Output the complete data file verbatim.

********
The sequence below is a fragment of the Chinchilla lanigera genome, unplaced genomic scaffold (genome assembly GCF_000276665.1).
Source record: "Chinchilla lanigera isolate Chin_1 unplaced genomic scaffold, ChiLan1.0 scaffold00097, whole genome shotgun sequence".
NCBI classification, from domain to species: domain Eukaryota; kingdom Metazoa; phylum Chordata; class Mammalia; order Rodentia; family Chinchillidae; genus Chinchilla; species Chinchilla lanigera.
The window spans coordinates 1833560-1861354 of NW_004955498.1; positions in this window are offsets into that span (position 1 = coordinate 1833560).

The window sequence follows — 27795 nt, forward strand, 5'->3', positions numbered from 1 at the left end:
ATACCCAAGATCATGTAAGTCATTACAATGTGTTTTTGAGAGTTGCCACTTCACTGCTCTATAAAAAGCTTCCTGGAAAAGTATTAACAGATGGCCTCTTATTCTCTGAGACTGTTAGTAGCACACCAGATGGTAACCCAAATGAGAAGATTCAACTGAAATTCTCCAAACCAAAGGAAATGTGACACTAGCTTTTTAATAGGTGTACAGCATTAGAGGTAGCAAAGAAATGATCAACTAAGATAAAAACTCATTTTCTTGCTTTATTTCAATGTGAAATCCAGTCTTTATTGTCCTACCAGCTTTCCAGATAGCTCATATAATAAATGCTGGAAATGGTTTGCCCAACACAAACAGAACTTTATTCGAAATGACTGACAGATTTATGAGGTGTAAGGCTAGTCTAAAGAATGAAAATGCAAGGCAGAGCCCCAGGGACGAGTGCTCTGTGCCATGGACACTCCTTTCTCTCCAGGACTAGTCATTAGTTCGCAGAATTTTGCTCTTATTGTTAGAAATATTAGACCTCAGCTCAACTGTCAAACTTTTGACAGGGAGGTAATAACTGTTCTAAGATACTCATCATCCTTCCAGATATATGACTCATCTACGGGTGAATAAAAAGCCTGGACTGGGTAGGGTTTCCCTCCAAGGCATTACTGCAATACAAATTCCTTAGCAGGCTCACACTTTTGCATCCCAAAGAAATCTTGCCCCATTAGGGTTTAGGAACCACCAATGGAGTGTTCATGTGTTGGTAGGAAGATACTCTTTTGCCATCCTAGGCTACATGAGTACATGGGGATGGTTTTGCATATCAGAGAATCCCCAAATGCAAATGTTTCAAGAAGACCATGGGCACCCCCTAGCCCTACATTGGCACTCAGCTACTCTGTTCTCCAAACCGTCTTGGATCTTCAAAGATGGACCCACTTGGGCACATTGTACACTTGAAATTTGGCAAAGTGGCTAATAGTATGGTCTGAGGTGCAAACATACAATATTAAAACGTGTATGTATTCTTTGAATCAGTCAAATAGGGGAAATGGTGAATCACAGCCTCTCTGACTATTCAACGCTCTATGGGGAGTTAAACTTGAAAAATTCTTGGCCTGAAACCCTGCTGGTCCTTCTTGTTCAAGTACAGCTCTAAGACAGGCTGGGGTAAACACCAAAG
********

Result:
The sequence below is a fragment of the Chinchilla lanigera genome, unplaced genomic scaffold (genome assembly GCF_000276665.1).
Source record: "Chinchilla lanigera isolate Chin_1 unplaced genomic scaffold, ChiLan1.0 scaffold00097, whole genome shotgun sequence".
NCBI classification, from domain to species: domain Eukaryota; kingdom Metazoa; phylum Chordata; class Mammalia; order Rodentia; family Chinchillidae; genus Chinchilla; species Chinchilla lanigera.
The window spans coordinates 1833560-1861354 of NW_004955498.1; positions in this window are offsets into that span (position 1 = coordinate 1833560).

The window sequence follows — 27795 nt, forward strand, 5'->3', positions numbered from 1 at the left end:
ATACCCAAGATCATGTAAGTCATTACAATGTGTTTTTGAGAGTTGCCACTTCACTGCTCTATAAAAAGCTTCCTGGAAAAGTATTAACAGATGGCCTCTTATTCTCTGAGACTGTTAGTAGCACACCAGATGGTAACCCAAATGAGAAGATTCAACTGAAATTCTCCAAACCAAAGGAAATGTGACACTAGCTTTTTAATAGGTGTACAGCATTAGAGGTAGCAAAGAAATGATCAACTAAGATAAAAACTCATTTTCTTGCTTTATTTCAATGTGAAATCCAGTCTTTATTGTCCTACCAGCTTTCCAGATAGCTCATATAATAAATGCTGGAAATGGTTTGCCCAACACAAACAGAACTTTATTCGAAATGACTGACAGATTTATGAGGTGTAAGGCTAGTCTAAAGAATGAAAATGCAAGGCAGAGCCCCAGGGACGAGTGCTCTGTGCCATGGACACTCCTTTCTCTCCAGGACTAGTCATTAGTTCGCAGAATTTTGCTCTTATTGTTAGAAATATTAGACCTCAGCTCAACTGTCAAACTTTTGACAGGGAGGTAATAACTGTTCTAAGATACTCATCATCCTTCCAGATATATGACTCATCTACGGGTGAATAAAAAGCCTGGACTGGGTAGGGTTTCCCTCCAAGGCATTACTGCAATACAAATTCCTTAGCAGGCTCACACTTTTGCATCCCAAAGAAATCTTGCCCCATTAGGGTTTAGGAACCACCAATGGAGTGTTCATGTGTTGGTAGGAAGATACTCTTTTGCCATCCTAGGCTACATGAGTACATGGGGATGGTTTTGCATATCAGAGAATCCCCAAATGCAAATGTTTCAAGAAGACCATGGGCACCCCCTAGCCCTACATTGGCACTCAGCTACTCTGTTCTCCAAACCGTCTTGGATCTTCAAAGATGGACCCACTTGGGCACATTGTACACTTGAAATTTGGCAAAGTGGCTAATAGTATGGTCTGAGGTGCAAACATACAATATTAAAACGTGTATGTATTCTTTGAATCAGTCAAATAGGGGAAATGGTGAATCACAGCCTCTCTGACTATTCAACGCTCTATGGGGAGTTAAACTTGAAAAATTCTTGGCCTGAAACCCTGCTGGTCCTTCTTGTTCAAGTACAGCTCTAAGACAGGCTGGGGTAAACACCAAAG